be forthwith suspended from duty and pay, and be tried by the military commission or recorded of the city for complicity or neglect, and on the trial the burden of proof will rest with the accused, to show that he was on his post and vigilant. If found guilty he will be punished by dismissal from office, by fine, imprisonment, or such other penalty as the court may impose. The appointment of the city police will remain as now, with the city authorities; but should they fail to fill a vacancy within three days of a notice the provost-marshal will appoint a successor. Their payment will also be made by the city treasurer, and all fines, penalties, and seizures made by the city recorder and police will, as heretofore, go to the city treasury.
III. All soldiers or officers arrested or citizens taken by scouts, pickets, or guards will be sent to the Irving Block, and all offenders against the laws of the State of Tennessee or the ordinances of the city of Memphis will be sent to the city lock-up, at the corner of Third and Adams streets. Military prisoners will be sent under guard daily to their respective brigades; offenders against military law or order will be tried by the military commission. All other offenders will, as heretofore, be tried by the city recorder.
IV. Soldiers will not be arrested by the city police, unless detected in the actual commission of crime, when they will be taken to the nearest camp or provost guard. But if any unlawful assemblage of soldiers or stragglers from camp is discovered it is the duty of the police to send prompt notice to the nearest military guard.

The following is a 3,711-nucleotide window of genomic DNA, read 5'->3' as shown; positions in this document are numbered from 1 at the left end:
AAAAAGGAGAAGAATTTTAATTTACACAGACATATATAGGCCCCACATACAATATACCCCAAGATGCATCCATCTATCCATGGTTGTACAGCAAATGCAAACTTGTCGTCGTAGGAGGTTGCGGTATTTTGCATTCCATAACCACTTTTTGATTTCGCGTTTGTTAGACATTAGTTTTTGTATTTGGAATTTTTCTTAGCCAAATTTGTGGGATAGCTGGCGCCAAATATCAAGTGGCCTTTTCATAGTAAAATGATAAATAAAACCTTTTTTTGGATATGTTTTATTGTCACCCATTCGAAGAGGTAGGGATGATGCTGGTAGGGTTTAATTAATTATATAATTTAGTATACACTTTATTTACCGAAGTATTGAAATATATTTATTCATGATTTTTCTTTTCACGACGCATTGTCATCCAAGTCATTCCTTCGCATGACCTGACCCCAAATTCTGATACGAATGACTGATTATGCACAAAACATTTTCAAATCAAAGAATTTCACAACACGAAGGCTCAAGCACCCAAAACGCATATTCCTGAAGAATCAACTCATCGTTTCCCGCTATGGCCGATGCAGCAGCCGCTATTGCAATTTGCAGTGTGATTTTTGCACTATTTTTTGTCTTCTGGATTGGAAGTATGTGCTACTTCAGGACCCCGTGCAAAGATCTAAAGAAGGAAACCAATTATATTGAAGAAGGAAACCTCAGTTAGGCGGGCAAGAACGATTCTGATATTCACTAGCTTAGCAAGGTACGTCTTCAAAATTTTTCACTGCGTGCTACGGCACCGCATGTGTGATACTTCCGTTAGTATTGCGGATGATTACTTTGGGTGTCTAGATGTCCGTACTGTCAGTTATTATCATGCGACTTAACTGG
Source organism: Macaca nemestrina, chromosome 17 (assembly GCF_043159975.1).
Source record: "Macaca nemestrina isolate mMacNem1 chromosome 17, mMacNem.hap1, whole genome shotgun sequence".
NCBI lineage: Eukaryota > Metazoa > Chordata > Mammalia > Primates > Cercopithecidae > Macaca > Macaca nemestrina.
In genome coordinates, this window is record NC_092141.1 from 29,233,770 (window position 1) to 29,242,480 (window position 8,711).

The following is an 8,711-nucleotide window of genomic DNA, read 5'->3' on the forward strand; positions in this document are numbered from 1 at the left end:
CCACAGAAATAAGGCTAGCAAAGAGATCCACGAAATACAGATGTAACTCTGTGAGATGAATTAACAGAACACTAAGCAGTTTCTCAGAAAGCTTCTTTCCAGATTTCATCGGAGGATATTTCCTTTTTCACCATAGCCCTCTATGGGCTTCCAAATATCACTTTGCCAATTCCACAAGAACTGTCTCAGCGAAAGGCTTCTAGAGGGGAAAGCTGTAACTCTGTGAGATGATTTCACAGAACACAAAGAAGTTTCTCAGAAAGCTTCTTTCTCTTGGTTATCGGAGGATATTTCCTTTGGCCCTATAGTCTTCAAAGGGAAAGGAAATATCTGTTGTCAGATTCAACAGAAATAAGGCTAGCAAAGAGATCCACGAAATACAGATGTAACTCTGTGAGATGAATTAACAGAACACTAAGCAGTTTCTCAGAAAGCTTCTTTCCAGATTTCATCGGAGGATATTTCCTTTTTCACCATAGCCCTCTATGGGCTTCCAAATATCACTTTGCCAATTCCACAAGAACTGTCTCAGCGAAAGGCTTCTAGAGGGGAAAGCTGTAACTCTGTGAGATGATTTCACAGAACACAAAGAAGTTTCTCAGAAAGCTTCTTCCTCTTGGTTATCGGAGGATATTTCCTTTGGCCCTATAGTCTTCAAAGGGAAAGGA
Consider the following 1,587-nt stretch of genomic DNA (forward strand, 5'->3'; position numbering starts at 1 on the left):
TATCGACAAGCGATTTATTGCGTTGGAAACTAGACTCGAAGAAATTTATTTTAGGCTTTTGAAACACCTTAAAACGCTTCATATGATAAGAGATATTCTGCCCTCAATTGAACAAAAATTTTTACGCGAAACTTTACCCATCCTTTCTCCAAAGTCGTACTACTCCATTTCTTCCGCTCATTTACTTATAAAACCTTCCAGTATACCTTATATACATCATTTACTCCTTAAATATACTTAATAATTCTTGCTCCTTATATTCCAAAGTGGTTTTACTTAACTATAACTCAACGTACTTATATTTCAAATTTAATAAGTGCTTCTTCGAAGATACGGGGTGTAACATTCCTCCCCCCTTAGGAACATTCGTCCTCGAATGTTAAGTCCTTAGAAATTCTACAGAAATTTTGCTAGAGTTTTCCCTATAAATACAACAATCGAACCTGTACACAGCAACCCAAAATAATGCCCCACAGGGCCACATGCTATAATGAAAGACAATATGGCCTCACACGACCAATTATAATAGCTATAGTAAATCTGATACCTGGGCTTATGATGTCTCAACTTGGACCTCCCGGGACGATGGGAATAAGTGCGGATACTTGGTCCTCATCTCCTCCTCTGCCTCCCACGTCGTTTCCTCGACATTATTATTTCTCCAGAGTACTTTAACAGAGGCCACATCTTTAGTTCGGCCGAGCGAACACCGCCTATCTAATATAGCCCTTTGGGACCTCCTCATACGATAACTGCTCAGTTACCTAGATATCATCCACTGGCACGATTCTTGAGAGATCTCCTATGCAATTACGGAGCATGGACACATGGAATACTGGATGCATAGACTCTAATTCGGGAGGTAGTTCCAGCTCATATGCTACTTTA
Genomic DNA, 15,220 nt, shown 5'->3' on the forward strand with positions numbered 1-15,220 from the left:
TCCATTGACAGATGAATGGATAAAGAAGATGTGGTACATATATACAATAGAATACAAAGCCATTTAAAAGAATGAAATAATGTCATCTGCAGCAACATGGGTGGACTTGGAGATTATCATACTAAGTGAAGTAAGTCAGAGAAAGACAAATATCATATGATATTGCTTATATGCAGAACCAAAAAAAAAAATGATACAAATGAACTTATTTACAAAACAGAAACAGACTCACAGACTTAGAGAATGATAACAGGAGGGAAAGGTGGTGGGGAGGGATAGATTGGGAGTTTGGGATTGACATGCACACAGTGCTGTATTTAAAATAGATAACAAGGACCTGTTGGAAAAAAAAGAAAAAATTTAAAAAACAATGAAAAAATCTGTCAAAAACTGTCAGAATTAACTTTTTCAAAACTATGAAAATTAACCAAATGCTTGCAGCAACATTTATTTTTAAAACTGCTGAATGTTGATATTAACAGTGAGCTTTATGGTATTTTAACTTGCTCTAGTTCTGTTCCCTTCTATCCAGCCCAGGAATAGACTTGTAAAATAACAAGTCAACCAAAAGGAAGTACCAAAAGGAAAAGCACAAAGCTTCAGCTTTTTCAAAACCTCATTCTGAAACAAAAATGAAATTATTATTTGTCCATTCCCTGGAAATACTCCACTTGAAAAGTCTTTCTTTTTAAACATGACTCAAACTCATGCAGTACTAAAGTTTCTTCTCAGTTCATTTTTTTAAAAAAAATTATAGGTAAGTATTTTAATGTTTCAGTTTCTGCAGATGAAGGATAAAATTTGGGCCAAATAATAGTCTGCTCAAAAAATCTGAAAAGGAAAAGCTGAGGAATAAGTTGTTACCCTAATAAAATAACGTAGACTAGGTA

V. Citizens detected in the commission of any grade of crime will be arrested by any guard, civil of military; and all vagrants, thieves, or men of bad reputation, having no visible means of support, or who are known to be dangerous prerons to the peace and quiet of the community, will be restrained of their liberty and organized into a gang to work on the trenches, roads, or public streets, under the direction of the chief of police or provost-marshal, at the latter's discretion.
VI. Citizens found lurking about the camps or military lines will be arrested and treated as spies. None will by day approach Fort Pickering nearer than headquarters on Tennessee street or the Horn Lake road, and by night are cautioned that the sentinels have loaded muskets and are ordered to use them if persons are found lurking under suspicious circumstances.
VII. All citizens will keep to their houses at night, between tattoo and reveille, unless attending church, a place of amusement, a party of friends, or on necessary business, in which cases they will return to their homes by proper streets. After midnight all must be in their houses, except the proper guards, watchmen, or patrols. If found in alleys, by-ways, lots not their own, or unusual places, they will be locked up for the night.
VIII. Negroes will be subject to the laws of the State and city ordinances applicable to free negroes. They can work at any trade or calling, hire out, or, if they choose, return to their former masters, but no force will be used one way or the other. Soldiers not on duty should not meddle in this matter, but guards and sentinels on duty will assist all who appeal to them for protection against violence or undue force. Assemblages of negroes are prohibited, except on permission previously granted by the provost-marshal, setting forth the object, place, time of closing, and probable number to be assembled. If, however, they commit crime of any kind-theft, robbery, violence, or trespass on property-they must be punished according to law.
IX. The object and purpose of this order is to punish or restrain all